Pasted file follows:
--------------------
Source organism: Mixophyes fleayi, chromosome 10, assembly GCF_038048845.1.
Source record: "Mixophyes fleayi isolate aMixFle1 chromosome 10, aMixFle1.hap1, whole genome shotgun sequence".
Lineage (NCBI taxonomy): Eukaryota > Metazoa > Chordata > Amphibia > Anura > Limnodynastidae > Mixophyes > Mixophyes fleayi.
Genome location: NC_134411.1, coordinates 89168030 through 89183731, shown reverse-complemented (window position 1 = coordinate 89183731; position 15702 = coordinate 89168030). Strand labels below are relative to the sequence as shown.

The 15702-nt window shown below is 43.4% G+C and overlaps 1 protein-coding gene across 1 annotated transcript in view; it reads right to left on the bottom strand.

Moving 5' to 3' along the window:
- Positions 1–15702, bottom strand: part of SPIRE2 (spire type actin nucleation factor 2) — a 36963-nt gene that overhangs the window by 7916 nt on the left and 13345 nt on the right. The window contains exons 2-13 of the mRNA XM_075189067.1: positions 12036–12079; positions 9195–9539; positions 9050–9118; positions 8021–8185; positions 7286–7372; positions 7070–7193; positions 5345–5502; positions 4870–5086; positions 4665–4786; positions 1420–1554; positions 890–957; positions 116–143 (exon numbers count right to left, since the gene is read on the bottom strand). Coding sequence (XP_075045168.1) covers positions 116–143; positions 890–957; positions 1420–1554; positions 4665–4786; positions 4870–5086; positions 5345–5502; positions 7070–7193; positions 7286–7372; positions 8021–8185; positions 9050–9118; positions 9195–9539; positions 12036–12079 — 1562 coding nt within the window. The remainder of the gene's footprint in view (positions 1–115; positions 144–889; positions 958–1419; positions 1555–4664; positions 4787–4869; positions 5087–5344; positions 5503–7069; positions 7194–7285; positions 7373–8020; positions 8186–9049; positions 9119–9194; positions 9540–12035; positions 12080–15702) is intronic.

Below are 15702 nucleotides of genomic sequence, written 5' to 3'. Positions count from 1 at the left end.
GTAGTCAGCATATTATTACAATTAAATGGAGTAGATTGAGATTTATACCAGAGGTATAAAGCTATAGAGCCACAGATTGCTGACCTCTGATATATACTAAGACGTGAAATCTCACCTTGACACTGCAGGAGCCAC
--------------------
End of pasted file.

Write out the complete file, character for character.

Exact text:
Source organism: Mixophyes fleayi, chromosome 10, assembly GCF_038048845.1.
Source record: "Mixophyes fleayi isolate aMixFle1 chromosome 10, aMixFle1.hap1, whole genome shotgun sequence".
Lineage (NCBI taxonomy): Eukaryota > Metazoa > Chordata > Amphibia > Anura > Limnodynastidae > Mixophyes > Mixophyes fleayi.
Genome location: NC_134411.1, coordinates 89168030 through 89183731, shown reverse-complemented (window position 1 = coordinate 89183731; position 15702 = coordinate 89168030). Strand labels below are relative to the sequence as shown.

The 15702-nt window shown below is 43.4% G+C and overlaps 1 protein-coding gene across 1 annotated transcript in view; it reads right to left on the bottom strand.

Moving 5' to 3' along the window:
- Positions 1–15702, bottom strand: part of SPIRE2 (spire type actin nucleation factor 2) — a 36963-nt gene that overhangs the window by 7916 nt on the left and 13345 nt on the right. The window contains exons 2-13 of the mRNA XM_075189067.1: positions 12036–12079; positions 9195–9539; positions 9050–9118; positions 8021–8185; positions 7286–7372; positions 7070–7193; positions 5345–5502; positions 4870–5086; positions 4665–4786; positions 1420–1554; positions 890–957; positions 116–143 (exon numbers count right to left, since the gene is read on the bottom strand). Coding sequence (XP_075045168.1) covers positions 116–143; positions 890–957; positions 1420–1554; positions 4665–4786; positions 4870–5086; positions 5345–5502; positions 7070–7193; positions 7286–7372; positions 8021–8185; positions 9050–9118; positions 9195–9539; positions 12036–12079 — 1562 coding nt within the window. The remainder of the gene's footprint in view (positions 1–115; positions 144–889; positions 958–1419; positions 1555–4664; positions 4787–4869; positions 5087–5344; positions 5503–7069; positions 7194–7285; positions 7373–8020; positions 8186–9049; positions 9119–9194; positions 9540–12035; positions 12080–15702) is intronic.

Below are 15702 nucleotides of genomic sequence, written 5' to 3'. Positions count from 1 at the left end.
GTAGTCAGCATATTATTACAATTAAATGGAGTAGATTGAGATTTATACCAGAGGTATAAAGCTATAGAGCCACAGATTGCTGACCTCTGATATATACTAAGACGTGAAATCTCACCTTGACACTGCAGGAGCCAC